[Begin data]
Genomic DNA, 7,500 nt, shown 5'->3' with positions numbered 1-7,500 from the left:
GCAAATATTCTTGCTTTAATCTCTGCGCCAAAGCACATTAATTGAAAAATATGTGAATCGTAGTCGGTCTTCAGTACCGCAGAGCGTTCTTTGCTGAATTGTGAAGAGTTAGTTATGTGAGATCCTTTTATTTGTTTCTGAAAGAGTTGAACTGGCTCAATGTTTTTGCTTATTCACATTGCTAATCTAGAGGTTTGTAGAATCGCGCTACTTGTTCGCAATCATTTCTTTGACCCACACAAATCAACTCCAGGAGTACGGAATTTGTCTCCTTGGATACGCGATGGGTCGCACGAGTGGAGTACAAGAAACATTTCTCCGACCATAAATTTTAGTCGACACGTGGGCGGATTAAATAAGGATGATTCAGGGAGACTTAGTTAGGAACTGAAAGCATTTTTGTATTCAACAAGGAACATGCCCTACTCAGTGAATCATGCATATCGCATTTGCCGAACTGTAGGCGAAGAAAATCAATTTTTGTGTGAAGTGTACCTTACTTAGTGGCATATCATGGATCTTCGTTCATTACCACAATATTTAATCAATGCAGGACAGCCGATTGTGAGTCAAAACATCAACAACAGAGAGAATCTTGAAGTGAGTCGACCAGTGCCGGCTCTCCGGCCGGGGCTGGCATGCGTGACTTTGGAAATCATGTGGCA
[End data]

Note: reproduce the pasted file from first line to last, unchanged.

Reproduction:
Genomic DNA, 7,500 nt, shown 5'->3' with positions numbered 1-7,500 from the left:
GCAAATATTCTTGCTTTAATCTCTGCGCCAAAGCACATTAATTGAAAAATATGTGAATCGTAGTCGGTCTTCAGTACCGCAGAGCGTTCTTTGCTGAATTGTGAAGAGTTAGTTATGTGAGATCCTTTTATTTGTTTCTGAAAGAGTTGAACTGGCTCAATGTTTTTGCTTATTCACATTGCTAATCTAGAGGTTTGTAGAATCGCGCTACTTGTTCGCAATCATTTCTTTGACCCACACAAATCAACTCCAGGAGTACGGAATTTGTCTCCTTGGATACGCGATGGGTCGCACGAGTGGAGTACAAGAAACATTTCTCCGACCATAAATTTTAGTCGACACGTGGGCGGATTAAATAAGGATGATTCAGGGAGACTTAGTTAGGAACTGAAAGCATTTTTGTATTCAACAAGGAACATGCCCTACTCAGTGAATCATGCATATCGCATTTGCCGAACTGTAGGCGAAGAAAATCAATTTTTGTGTGAAGTGTACCTTACTTAGTGGCATATCATGGATCTTCGTTCATTACCACAATATTTAATCAATGCAGGACAGCCGATTGTGAGTCAAAACATCAACAACAGAGAGAATCTTGAAGTGAGTCGACCAGTGCCGGCTCTCCGGCCGGGGCTGGCATGCGTGACTTTGGAAATCATGTGGCA